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Currencies

Thailand and UAE join China's global digital currency push

By pioneering payments in virtual money, Beijing aims to internationalize yuan

China is conducting transactions with the digital yuan on a trial basis in Beijing and other major cities.(Photo by Iori Kawate)

BEIJING -- China's central bank said Wednesday it has joined its counterparts in Thailand and the United Arab Emirates to study the use of digital currencies in cross-border payments, a move that puts it closer to setting the global rules for international transactions handled in national virtual currencies.

This is an expansion of a testing project being conducted by the People's Bank of China and the Hong Kong Monetary Authority, which is the territory's central banking institution.

The four participants will explore blockchain technology with the goal of building a system that will handle overseas transfers in digital currencies issued by central banks as well as perform transaction settlements.

China has conducted real-world trials of its digital yuan in major cities. The government plans to make the e-currency recognized as legal tender, which could be issued officially by the time of the Beijing Winter Olympics, which open in February next year.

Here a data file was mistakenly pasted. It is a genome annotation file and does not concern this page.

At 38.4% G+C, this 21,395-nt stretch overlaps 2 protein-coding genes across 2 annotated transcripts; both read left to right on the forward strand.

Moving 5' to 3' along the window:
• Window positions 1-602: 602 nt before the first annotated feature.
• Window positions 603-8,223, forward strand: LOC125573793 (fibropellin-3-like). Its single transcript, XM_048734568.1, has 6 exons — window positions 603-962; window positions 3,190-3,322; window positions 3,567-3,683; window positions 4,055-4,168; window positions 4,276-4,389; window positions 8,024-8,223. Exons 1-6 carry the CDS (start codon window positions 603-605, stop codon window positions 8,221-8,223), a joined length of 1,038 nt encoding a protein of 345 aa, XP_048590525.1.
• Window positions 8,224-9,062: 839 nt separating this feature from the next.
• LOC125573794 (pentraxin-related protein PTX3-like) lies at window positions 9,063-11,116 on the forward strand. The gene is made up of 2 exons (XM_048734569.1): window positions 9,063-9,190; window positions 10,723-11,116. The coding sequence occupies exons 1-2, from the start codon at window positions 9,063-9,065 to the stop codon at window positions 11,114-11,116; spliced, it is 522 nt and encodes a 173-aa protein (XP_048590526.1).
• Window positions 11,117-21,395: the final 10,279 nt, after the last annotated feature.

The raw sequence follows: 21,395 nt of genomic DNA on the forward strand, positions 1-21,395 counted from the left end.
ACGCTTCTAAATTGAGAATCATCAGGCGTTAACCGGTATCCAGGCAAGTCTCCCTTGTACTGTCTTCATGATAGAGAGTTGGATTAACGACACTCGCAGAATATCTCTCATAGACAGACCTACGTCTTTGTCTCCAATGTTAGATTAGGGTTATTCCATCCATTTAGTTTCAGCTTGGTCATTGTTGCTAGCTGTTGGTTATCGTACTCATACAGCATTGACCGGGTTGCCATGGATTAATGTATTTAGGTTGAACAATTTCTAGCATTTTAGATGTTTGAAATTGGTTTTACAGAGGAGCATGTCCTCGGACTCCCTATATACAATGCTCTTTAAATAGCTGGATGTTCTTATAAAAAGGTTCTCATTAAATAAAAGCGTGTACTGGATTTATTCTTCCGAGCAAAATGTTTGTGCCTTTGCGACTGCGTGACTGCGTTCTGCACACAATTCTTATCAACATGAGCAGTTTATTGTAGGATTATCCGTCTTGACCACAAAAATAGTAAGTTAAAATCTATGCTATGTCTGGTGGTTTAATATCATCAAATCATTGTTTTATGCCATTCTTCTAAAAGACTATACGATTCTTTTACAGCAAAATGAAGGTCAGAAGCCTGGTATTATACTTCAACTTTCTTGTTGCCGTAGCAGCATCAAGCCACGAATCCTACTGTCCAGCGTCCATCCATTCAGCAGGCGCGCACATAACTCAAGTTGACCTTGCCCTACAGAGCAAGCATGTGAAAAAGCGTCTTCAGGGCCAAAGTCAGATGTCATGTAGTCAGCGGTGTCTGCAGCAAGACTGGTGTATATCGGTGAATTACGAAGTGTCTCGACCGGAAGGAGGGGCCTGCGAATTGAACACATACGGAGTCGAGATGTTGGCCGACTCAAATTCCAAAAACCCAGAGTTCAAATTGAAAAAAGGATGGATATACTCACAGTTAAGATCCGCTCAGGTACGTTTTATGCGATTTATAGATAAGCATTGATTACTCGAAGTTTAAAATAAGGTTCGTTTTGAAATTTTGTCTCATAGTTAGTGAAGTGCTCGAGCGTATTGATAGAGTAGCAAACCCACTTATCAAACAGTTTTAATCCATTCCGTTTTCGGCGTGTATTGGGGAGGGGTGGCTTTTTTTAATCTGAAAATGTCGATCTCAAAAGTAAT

About 60% of central banks surveyed by the Bank for International Settlements say they are in the proof-of-concept testing phase of their digital currency research. Thailand's central bank is using its Inthanon digital currency for domestic large-volume wholesale payments on a trial basis, according to local media. Last year, Thailand decided to expand the experiment to retailers.

The UAE has been working on a digital currency with Saudi Arabia since 2017.

The PBOC has been calling on Asian central banks to join its digital currency project. Beijing intends to advance research into a multinational payment system, with China at the center of it, and control the debate over international standards. The ultimate goal for Beijing is to internationalize the yuan.

In January, the PBOC formed a joint venture with the Society for Worldwide Interbank Financial Telecommunication, or SWIFT, the organization that handles international settlements. Four institutions under the PBOC, including the digital currency research institute and the Cross-Border Interbank Payment System, hold stakes in the venture. SWIFT is the majority owner at 55%.

According to sources close to the project, a main objective of the joint venture is to research how international transfers are handled once digital currencies become commonplace. SWIFT's systems can exchange electronic messages between banks when carrying out trade transactions and fund transfers.

If currencies are digitized "electronic messages will be rendered meaningless," said a financial market source, echoing a widely held view.

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